The second reason is the particular state of the economy. During the 1930s, the state of the economic downturn was so severe that business and the wealthy had their backs to the wall, and progressive discussions about inequality received greater support. During the 1960s, the era of economic growth created the impression that the economic pie could continue to expand so that everyone could enjoy the rewards of the expanding GNP.

Currently, the economy is stagnant, yet conditions are not as severe as in the 1930s. As a result, discussions of inequality are still politically risky at the same time that they appear to require a zero-sum game where, to ease inequality, one side would have to lose in order for the other to gain.

Finally, the campaign system is flooded with private money, with both presidential candidates taking enormous contributions from wealthy interests who have little appetite for policies that would seriously diminish economic inequality, such as strengthening the progressive tax system. As a result, there is strong counter-pressure against any politician, Democrat or Republican, who is thinking of taking this step.

Regardless of these changes, a vibrant national discussion about inequality, with the president taking the lead, is essential. The 2012 campaign offers Obama an opportunity to put this problem on the national agenda.

The challenge for Obama is that there really is no way around the inevitable attacks, and there is no way to talk about economic inequality other than talking about it. Rather than looking for rhetorical tricks, Obama should instead focus on having the best arguments in response to the conservative attacks. This will require borrowing from Roosevelt a defense of how a vibrant middle class will be crucial to revitalizing America's economic position in the world, and from Johnson an argument that the ethical obligation to help the poorest is incumbent on our democracy.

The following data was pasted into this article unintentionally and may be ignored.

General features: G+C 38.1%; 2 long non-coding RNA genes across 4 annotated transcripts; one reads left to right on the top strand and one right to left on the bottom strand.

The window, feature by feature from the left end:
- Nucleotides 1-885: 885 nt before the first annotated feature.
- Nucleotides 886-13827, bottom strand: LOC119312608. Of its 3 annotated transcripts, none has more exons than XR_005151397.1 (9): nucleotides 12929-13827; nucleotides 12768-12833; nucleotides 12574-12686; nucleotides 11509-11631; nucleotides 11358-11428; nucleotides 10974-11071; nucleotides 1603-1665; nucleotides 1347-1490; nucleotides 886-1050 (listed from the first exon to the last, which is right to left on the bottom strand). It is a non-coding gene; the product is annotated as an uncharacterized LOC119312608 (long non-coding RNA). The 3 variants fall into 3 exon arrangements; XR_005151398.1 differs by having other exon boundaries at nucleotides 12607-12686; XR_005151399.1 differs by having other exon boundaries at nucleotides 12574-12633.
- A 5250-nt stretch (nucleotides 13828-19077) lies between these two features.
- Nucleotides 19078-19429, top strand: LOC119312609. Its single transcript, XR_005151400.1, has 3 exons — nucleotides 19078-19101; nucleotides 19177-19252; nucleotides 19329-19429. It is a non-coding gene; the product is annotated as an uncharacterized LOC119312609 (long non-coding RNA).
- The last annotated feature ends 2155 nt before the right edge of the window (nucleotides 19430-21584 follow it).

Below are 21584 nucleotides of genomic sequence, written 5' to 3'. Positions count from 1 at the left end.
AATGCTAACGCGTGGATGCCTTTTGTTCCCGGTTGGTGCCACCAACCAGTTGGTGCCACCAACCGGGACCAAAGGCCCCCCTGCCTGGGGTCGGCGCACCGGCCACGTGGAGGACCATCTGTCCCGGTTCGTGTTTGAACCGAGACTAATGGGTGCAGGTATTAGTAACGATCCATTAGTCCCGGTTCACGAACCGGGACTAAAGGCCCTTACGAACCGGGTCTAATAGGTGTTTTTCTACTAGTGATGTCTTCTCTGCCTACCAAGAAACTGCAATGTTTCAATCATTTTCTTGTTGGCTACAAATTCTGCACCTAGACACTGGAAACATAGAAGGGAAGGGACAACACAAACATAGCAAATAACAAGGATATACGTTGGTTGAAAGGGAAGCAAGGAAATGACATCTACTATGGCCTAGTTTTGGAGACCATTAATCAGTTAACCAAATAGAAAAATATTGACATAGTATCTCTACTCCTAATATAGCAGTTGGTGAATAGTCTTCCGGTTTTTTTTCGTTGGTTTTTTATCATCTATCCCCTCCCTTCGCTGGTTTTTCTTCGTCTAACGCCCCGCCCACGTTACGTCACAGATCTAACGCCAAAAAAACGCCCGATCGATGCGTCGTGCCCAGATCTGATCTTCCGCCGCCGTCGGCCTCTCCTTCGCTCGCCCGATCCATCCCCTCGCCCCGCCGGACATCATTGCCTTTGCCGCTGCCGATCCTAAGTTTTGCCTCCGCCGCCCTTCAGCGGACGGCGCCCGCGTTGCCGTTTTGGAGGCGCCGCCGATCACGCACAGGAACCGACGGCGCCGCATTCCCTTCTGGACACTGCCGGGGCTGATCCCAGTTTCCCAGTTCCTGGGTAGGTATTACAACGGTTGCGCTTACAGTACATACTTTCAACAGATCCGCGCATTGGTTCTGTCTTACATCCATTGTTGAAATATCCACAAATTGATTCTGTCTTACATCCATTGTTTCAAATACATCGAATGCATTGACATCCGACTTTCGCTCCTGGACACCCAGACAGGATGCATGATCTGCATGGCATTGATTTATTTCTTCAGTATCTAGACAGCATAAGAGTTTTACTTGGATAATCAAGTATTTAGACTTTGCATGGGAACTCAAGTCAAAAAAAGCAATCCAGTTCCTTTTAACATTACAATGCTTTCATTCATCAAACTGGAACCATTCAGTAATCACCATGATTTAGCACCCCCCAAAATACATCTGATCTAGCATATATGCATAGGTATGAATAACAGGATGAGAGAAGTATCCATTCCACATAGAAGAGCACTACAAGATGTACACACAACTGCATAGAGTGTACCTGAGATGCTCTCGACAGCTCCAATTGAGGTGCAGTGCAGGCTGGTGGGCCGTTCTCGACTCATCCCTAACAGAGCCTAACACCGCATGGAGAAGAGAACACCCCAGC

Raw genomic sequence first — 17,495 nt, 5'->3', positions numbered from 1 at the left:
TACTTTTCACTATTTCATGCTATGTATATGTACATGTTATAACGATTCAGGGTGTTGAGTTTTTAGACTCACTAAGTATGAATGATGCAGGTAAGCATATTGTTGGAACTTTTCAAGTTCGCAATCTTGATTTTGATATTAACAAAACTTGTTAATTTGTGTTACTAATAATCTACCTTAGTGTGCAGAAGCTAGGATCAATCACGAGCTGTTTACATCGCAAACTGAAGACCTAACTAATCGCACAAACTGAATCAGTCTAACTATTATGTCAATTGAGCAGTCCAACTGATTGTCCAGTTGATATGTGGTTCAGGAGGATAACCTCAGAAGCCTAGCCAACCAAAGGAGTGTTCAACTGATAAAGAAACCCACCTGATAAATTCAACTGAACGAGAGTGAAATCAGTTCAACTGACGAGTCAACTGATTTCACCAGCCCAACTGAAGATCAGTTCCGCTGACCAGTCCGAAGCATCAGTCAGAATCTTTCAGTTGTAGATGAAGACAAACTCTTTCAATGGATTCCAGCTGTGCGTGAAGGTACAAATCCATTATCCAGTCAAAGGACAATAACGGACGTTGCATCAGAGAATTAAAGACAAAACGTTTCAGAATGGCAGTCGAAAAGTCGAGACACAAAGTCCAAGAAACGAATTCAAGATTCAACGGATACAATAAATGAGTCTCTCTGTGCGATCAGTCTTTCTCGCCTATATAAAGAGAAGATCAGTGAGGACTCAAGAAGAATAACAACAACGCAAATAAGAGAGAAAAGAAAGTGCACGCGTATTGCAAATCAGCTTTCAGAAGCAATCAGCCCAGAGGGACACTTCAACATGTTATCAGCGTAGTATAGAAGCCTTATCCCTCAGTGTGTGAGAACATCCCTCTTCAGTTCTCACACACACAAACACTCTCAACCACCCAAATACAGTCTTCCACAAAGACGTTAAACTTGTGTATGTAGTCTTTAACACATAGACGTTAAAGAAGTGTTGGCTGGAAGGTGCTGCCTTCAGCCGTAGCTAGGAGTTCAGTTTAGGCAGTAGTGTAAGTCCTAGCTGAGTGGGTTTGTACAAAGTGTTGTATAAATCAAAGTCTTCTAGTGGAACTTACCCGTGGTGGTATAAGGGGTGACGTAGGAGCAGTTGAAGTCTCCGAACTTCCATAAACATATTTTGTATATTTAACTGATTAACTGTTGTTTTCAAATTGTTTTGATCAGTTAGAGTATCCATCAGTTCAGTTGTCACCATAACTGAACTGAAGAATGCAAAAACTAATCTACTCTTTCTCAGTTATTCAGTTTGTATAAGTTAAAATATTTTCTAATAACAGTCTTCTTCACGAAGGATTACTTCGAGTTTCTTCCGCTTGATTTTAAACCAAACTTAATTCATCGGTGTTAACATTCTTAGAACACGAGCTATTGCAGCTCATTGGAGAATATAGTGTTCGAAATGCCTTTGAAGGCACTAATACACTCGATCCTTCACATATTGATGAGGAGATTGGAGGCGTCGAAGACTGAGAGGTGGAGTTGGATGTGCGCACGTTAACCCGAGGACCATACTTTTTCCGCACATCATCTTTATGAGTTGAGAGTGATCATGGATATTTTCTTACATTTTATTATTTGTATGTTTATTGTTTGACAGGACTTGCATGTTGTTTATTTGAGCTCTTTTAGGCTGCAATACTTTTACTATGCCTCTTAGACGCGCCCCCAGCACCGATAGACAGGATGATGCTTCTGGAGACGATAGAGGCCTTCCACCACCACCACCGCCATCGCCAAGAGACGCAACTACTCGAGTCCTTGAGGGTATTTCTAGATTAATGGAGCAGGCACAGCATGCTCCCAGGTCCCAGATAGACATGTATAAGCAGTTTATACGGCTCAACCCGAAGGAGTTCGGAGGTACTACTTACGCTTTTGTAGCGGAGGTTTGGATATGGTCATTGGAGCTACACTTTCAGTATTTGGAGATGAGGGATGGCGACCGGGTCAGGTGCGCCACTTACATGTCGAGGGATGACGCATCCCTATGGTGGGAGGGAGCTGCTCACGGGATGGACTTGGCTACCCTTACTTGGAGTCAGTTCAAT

Follow @CNNOpinion on Twitter.

Join us at Facebook/CNNOpinion.

The opinions expressed in this commentary are solely those of Julian Zelizer.

ADVERTISEMENT
Part of complete coverage on
updated 4:08 PM EST, Sat December 13, 2014
The NFL's new Player Conduct Policy was a missed chance to get serious about domestic violence, says Mel Robbins.
updated 12:40 PM EST, Tue December 16, 2014
The slaughter of more than 130 children by the Pakistani Taliban may prove as pivotal to Pakistan's security policy as the 9/11 attacks were for the U.S., says Peter Bergen.
updated 11:00 AM EST, Wed December 17, 2014
The Internet is an online extension of our own neighborhoods. It's time for us to take their protection just as seriously, says Arun Vishwanath.
updated 4:54 PM EST, Tue December 16, 2014
Gayle Lemmon says we must speak out for the right of children to education -- and peace
updated 5:23 AM EST, Wed December 17, 2014
Russia's economic woes just seem to be getting worse. How will President Vladimir Putin respond? Frida Ghitis gives her take.
updated 1:39 AM EST, Wed December 17, 2014